What it means for eBay


With global expansion efforts from Alibaba, and the introduction of buy buttons from social media websites Facebook and Twitter, now would be a great time for eBay to focus on its original claim to fame.

Its growth has been fading over the past few quarters, which can be attributed to the saturation of the online market.

With PayPal as a separate entity, eBay can now direct all of its assets and attention toward working its way back to the top.

What it means for PayPal

The same can be said for PayPal. Apple introduced a new payment method last month aptly named Apple Pay.

Many commentators speculate that Apple Pay will revolutionize the way people purchase products, and predict that its effect may be so profound that wallets as we know them could become extinct.

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This is nerve-racking news for a company like PayPal. So, just like eBay, now is a great time for the payments company to focus on its own business, and stay ahead of the curve that will be thrown into its roadmap by Apple.

PayPal has been largely successful because of its affiliation with eBay, and many are excited to witness its individual long term growth. With its recent success, such as the acquisition of Chicago-based Braintree, many are optimistic about PayPal’s future.

What it means for sellers and buyers on eBay

Users of eBay shouldn’t expect any immediate changes, since the split won’t be finalized until the second half of next year.

In the meantime, eBay has promised to work with PayPal to make sure payments are still a ‘seamless’ part of the eBay marketplace experience.

There’s no way of knowing what the future holds for the company, but it’s safe to assume that the user experience will remain similar to how it is now.

What it means for payment companies

The alternative payment market is expected to grow 13% in the next few years, mainly because shoppers are more comfortable making purchases that don’t include a credit card for security reasons.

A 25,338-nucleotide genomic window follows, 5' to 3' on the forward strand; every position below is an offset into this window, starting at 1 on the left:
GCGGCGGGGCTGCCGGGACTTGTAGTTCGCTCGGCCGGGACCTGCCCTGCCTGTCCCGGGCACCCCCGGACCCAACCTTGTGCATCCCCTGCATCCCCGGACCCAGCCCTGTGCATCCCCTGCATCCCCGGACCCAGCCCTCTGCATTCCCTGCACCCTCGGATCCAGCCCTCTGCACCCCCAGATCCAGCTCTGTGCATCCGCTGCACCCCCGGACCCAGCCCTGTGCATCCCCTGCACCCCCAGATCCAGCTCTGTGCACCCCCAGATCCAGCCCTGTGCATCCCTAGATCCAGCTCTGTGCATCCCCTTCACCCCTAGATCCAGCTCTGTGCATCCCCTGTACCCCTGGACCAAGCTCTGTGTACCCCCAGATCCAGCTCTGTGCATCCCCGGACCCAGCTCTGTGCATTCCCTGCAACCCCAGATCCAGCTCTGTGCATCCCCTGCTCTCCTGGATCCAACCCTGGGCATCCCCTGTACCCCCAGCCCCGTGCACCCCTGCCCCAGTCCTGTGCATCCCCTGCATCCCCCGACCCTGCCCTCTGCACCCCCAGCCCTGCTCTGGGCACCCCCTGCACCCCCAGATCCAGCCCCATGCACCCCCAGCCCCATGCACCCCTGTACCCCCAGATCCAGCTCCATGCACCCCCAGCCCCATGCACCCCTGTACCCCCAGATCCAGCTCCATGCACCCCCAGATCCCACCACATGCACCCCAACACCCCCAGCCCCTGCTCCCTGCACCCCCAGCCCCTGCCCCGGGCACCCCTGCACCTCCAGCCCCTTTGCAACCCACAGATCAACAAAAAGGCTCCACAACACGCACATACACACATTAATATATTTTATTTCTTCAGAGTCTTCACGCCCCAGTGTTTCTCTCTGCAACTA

Having more payment options available (like PayPal) increases your odds of having the ‘right’ payment provider for your customers.

Each additional payment method that a retailer provides can increase conversions up to 14%. Knowing that PayPal will soon be available to several other marketplaces, payment providers will have to fight tooth and nail to be used by larger retailers.

If Amazon or another ecommerce giant begins to use PayPal’s independence to their advantage, we can expect to see exponential growth in those companies.

What it means for retailers

eBay’s new focus on its marketplace will put other businesses on their toes. The company will be making bigger moves to make the user experience better on its own website, increasing competition from all businesses in the industry.

This intensity may have retailers worried about standing out from the competition.

There will be more resources for shoppers to find products, and businesses will work tirelessly to make sure their website is the ultimate destination for shoppers. This will make many online and offline retailers uneasy.

How retailers can prepare

As a retailer, you have to make sure to optimize your price and product assortment. This split will only intensify competition, and online marketplaces are going to be making big moves to ensure the ultimate customer experience for their users.

Luckily, there are solutions to these worries. Implement effective merchandising techniques to make sure your online store is laid out in a way that drives conversions. Find the right pricing strategy for your business to make sure your consumers don’t leave your website in search of a better deal.

Throw in some different payment options. You never know, you might attract a much larger customer segment. Offer a wide product assortment to make sure you aren’t missing a vital product that a customer is looking for. These tactics can make sure your customers don’t abandon your webpage for a better deal in another online marketplace.

The recent divorce of eBay and PayPal reflects the rapidly changing state of ecommerce. It is important for retailers to stay alert for separations like this, for they can induce a ripple effect that affects the entire industry.

What else can stem from the divorce of PayPal and eBay?

(Contributing Writer: Brian Smyth)